The Second City’s Second City

Down on Docklands this week even the leaves on the trees are smiling. Long evenings are on their way to midsummer and the tree-green canopy over Centre Park Road frames strollers, joggers, cyclists, mothers with little daughters, sleeping babies in three‐wheel all-­terrain buggies, intertwined lovers and rushing power-­walkers– all moving through the ruins of a past economy. Leading to the Marina and the small harbour at Blackrock, this boulevard of tall verdant hedges hides the old factories, warehouses and yards that once heaved with industry, turning out tractors and cars, tyres, fertilizer and other products whose precise form is lost, but whose presence lingers in the design of the workshops. Glimpses into vacant lots through wire fences reveal a population of dusty lorries and vans that look like they might have been parked for years, together with machines in various shades of steel blue, yellow and mustard, whose obscure uses conjure up images of manufacture and days spent labouring.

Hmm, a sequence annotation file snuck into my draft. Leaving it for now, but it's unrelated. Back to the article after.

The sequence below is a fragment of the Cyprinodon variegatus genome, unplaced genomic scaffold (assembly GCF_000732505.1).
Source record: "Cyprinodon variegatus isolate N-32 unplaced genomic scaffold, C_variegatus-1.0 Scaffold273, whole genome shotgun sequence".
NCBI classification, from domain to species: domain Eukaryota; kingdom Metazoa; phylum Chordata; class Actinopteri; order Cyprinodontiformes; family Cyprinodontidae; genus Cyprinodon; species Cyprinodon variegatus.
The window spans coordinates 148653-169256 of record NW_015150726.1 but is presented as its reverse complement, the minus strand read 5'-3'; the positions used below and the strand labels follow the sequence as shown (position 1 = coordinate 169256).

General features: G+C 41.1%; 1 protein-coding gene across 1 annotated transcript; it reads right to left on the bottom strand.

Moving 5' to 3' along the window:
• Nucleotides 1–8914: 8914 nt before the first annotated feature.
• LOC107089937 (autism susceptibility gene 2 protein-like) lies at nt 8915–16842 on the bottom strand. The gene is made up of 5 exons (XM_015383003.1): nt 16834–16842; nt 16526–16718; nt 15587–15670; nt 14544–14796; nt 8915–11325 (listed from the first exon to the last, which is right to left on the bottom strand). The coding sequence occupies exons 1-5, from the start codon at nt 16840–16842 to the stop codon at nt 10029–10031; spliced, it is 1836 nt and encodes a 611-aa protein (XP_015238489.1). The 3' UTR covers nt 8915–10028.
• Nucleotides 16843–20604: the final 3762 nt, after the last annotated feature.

Yet, life continues. Among the ruins, the city blooms. The inheritors of the submerged factories seem irrepressible. In the shells of the old buildings dozens of new businesses trade. They sell second hand cars, coal and timber. Mechanics, printers, dealers in champagne and fine wines, air-­conditioning engineers crowd together in the Marina Commercial Park. Located at Fords, sometimes this haphazard industrial estate – whose centre piece is Albert Kahn’s dilapidated Fordson Tractor Assembly Hall – has the feel of a crumbling Hollywood movie studio. The people flow by, to catch hurling matches at Páirc Uí Chaoimh, toward the riverbank beyond and or the comforts of the municipal park at the Atlantic Pond. People toss bread at discerning ducks and skirt the water, to gossip, to discuss family matters and love affairs. On benches or sitting on folded jumpers and rugs, books in Spanish, Polish and Czech, Chinese and English are relished. On very sunny days, children roll down the sloping grass. You can hear them giggle. Old men stand transfixed by the spectacle of the bright containers being lifted from ships on the northern riverbank. Small craft, tug boats and skiffs glide by on the Lee. Unleashed dogs skip along the riverbank, taking themselves for a walk. On Sundays, African Pentecostal worshippers  – ­from the Mountain of Fire Ministry – ­spill out onto the street, children in arms, eyes on Heaven, hearts in Lagos. Nearby, American Football players – overlooked by Victorian gothic villas – hunker in groups, and at the sound of a whistle, slam into one another in Kennedy Park, named in honour of JKF. Meanwhile, the summer concert season is coming up fast. The event takes places under a giant old circus tent set up on land once used by the Ford Motor Company to park and distribute new cars. Lady Gaga has come and gone. Posters for concerts by Deep Purple and Tony Bennett decorate city-centre bars. The two-night show by teen sensation JLS is sold out.